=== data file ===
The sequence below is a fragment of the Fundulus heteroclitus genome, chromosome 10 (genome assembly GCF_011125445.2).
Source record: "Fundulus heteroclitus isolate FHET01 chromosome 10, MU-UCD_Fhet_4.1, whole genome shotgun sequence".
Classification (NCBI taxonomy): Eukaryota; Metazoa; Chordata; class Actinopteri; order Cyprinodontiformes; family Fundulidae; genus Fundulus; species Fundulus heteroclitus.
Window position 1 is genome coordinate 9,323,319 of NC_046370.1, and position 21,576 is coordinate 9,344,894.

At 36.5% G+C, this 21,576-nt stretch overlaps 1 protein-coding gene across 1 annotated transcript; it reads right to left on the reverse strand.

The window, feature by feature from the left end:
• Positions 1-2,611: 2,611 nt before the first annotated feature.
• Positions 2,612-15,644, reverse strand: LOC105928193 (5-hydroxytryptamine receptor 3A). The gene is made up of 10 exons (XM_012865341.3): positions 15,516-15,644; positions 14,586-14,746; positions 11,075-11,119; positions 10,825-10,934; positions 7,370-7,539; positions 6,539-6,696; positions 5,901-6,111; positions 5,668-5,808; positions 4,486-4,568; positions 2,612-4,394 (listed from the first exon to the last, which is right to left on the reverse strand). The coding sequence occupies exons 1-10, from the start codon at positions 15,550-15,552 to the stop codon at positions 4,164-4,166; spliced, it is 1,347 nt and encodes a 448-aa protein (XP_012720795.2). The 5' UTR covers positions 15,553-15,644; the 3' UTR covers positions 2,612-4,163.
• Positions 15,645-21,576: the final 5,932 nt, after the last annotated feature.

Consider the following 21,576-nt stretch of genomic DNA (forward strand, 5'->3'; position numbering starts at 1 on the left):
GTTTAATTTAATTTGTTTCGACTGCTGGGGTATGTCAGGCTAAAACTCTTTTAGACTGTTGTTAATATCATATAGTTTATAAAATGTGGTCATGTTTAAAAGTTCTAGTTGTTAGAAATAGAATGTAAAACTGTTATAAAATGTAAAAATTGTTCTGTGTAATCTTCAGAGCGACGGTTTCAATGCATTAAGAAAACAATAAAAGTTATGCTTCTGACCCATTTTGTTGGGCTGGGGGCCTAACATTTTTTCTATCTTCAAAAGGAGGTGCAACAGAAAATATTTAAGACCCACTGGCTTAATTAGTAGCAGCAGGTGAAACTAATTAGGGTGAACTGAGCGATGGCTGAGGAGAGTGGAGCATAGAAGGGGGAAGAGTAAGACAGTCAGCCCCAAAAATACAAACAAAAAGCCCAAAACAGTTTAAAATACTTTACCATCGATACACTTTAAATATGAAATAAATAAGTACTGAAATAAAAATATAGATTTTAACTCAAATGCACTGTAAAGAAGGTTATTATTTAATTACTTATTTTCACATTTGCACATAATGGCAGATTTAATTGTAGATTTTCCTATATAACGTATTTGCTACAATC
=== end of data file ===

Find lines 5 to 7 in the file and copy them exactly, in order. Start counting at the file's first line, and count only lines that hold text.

At 36.5% G+C, this 21,576-nt stretch overlaps 1 protein-coding gene across 1 annotated transcript; it reads right to left on the reverse strand.

The window, feature by feature from the left end:
• Positions 1-2,611: 2,611 nt before the first annotated feature.